Man and woman talking on playground

Are you getting the love you want?

In Community and Relationship, Love, Sex and Sexuality by LivingNowLeave a Comment

We seem to always choose a partner who isn’t very good at meeting some of our needs in life, even though there was something about them that caused us to fall head-over-heals in love with them. Wouldn’t it help if our partner really understood what was going on in our world? Maybe then they would work a little harder at meeting those needs. Maybe they would spend a little more time with us, or leave us alone a little more – or whatever it is that is important to our happiness.

Some of the most important issues may seem minor, but are actually loaded with intense emotions. They emerge time and time again at the heart of all the big arguments we have. How can we talk about them in a way that doesn’t trigger yet another big argument?

Mirroring, validating, and empathy – a dialogue process

The first step towards a better relationship is to have a calm and effective way to talk about these big issues. The ‘Imago dialogue’ is a way to have a deep conversation that helps you and your partner really understand the issues that seem to recur in the heat of conflict. This is a simple, respectful and effective way to talk with your partner about the things that really matter. Harville Hendrix, PhD, defines dialogue as “a communication process that creates contact with another person, deepens it to connection and a level of empathic attunement. ‘Dialogue’ is a way to speak to each other from a place of equality and acceptance. And the procedure is to mirror what you’re hearing, validate the logic of what you’re hearing, and reflect the feelings in what you’re hearing and do that without judgment.”

We are attracted to people like our parents

A person’s ‘imago’ refers to a buried internal image created in childhood of one’s caretakers. This image serves two purposes: it helps the infant recognise and distinguish the parents from other adults so that nurturing can take place; and in adulthood, this unconscious image of the parents helps you to unconsciously select a person to fall in love with – a person who is similar to your parents. This image includes the positive and negative traits of both parents, and also includes their limitations in nurturing or supporting you.

We are attracted to people like our parents in order to finish the business we didn’t finish with them. Unconsciously, we feel like we’re in a survival mode, and so when we meet someone who is similar to our parents – i.e. ‘a surrogate parent model’, we go into a kind of rapture because deep down we believe we’re going to receive now what we didn’t in childhood. It is this that triggers the impulse most commonly called ‘romantic love’. After two years in a relationship, if there has been a considerable amount of time spent together, there will have been some ruptures in the romantic illusion. Something one of you will do will really irritate the other, and the gravity of response to that irritation will often be very intense.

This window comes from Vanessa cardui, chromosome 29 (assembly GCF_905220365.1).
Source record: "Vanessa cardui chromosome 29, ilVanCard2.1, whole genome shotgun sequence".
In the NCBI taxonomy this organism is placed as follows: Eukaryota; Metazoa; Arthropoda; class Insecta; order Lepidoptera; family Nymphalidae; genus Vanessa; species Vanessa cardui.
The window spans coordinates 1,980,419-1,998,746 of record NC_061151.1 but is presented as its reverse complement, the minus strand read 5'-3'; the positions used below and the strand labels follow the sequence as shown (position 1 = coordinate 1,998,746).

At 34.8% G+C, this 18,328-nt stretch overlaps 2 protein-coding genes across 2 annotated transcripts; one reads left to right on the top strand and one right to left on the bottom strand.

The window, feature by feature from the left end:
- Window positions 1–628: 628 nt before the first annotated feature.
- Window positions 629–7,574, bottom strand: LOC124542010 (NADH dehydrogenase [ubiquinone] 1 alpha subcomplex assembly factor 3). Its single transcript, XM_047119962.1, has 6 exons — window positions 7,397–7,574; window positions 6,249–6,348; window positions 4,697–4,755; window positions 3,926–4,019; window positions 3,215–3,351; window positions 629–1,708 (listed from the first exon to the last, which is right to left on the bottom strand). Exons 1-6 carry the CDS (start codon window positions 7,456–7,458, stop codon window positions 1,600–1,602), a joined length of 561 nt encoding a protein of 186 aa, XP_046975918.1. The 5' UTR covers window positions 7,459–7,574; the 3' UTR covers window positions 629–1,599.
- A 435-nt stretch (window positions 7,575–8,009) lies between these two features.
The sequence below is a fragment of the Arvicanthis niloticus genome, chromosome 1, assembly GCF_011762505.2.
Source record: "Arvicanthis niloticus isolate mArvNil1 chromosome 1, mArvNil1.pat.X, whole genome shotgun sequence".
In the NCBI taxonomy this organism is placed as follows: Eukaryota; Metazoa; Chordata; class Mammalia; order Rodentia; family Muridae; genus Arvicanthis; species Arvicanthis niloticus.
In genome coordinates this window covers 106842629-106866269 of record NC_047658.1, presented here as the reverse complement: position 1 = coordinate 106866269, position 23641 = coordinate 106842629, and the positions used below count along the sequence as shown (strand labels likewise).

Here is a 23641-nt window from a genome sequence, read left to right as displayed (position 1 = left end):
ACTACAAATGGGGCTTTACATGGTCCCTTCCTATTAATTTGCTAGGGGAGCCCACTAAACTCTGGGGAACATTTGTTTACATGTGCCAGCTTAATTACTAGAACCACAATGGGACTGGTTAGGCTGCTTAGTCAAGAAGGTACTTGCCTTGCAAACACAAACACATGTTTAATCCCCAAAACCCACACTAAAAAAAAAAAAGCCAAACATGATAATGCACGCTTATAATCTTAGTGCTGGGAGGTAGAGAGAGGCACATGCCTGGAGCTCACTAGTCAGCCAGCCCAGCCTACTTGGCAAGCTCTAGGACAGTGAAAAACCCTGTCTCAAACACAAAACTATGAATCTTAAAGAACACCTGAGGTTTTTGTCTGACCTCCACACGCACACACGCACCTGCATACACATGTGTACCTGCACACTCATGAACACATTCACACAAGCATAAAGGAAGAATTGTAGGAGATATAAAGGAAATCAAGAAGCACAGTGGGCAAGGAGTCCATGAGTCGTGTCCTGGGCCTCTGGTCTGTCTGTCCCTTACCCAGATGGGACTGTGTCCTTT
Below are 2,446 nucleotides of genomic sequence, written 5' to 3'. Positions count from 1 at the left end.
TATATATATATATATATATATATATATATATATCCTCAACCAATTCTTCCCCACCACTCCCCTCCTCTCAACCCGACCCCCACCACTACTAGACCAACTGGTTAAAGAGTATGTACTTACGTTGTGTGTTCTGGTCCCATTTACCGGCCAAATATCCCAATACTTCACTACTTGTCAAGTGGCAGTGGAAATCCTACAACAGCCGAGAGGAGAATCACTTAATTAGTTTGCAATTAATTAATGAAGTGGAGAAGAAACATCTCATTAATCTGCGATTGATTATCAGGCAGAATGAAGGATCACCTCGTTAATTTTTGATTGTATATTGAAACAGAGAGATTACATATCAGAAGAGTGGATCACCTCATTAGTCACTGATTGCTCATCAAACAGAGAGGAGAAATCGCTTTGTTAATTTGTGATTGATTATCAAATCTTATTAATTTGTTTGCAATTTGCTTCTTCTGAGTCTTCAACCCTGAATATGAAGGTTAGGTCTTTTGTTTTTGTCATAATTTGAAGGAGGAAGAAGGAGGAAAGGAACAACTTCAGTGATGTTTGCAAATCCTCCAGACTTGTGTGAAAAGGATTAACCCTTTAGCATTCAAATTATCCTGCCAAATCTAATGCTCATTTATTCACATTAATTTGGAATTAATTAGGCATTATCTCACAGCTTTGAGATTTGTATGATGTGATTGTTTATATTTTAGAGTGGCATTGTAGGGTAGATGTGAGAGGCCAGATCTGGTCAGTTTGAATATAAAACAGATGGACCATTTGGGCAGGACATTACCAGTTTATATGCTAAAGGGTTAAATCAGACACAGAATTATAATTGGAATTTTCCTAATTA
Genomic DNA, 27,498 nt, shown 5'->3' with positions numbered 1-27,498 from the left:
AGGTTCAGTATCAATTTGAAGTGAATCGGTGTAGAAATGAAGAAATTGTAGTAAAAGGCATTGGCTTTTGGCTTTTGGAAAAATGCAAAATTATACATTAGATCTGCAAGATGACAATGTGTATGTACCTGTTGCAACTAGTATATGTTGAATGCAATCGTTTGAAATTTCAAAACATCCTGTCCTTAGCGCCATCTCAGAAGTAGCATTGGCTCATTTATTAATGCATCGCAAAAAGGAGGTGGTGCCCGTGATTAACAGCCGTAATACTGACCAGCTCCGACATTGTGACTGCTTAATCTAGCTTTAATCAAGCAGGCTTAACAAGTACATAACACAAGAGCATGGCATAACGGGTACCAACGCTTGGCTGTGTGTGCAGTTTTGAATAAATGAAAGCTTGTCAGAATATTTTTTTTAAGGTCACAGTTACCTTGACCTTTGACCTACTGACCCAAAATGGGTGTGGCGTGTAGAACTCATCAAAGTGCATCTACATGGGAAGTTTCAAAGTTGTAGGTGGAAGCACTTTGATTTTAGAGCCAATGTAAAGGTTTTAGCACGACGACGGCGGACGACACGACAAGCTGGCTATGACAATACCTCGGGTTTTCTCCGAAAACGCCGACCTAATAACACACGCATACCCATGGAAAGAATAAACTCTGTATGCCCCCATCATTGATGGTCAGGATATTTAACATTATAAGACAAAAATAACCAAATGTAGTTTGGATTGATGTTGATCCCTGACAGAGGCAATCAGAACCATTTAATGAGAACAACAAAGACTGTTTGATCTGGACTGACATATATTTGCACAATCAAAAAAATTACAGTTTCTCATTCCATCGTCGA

Bonding ends after about three years

In the romantic phase, we don’t tend to analyse the problem, we just try to repair the rupture when it occurs, saying, ‘Oh well, we all have bad days’, or ‘Our love will get us through’. People in love work hard to sustain this illusion. The romantic impulse is built into us; so it’s a natural response. Research indicates that the bonding seems to end in most people after about three years. When the bonding is secure, there’s a growing perceptual shift towards irritability, disappointment, frustration, increasing conflict, i.e., ‘You’re not the person that I thought you were’.

Neurochemists say that there’s a drug-like high when you fall in love, an intense rush of endorphins, which settles into an overall sense of well-being. And when the bonding is there, the endorphins begin to be replaced by adrenaline. When this happens, you are moving into the ‘power struggle’ phase, which is where many couples stay fixed for most of their relationships. They either function in a ‘hot marriage/relationship’, i.e., fighting, or a ‘parallel marriage/relationship’., i.e., living together but not interacting much. Or they get a divorce and end it all. Or they will become conscious in their relationship, heal each other, and go on to live out their dreams.

 

Diana Anderson is an experienced relationship counsellor utilising Imago Therapy techniques. She offers counselling on relationship and sexual issues to individuals, couples and families at her practice, Imago Relationships Australia.

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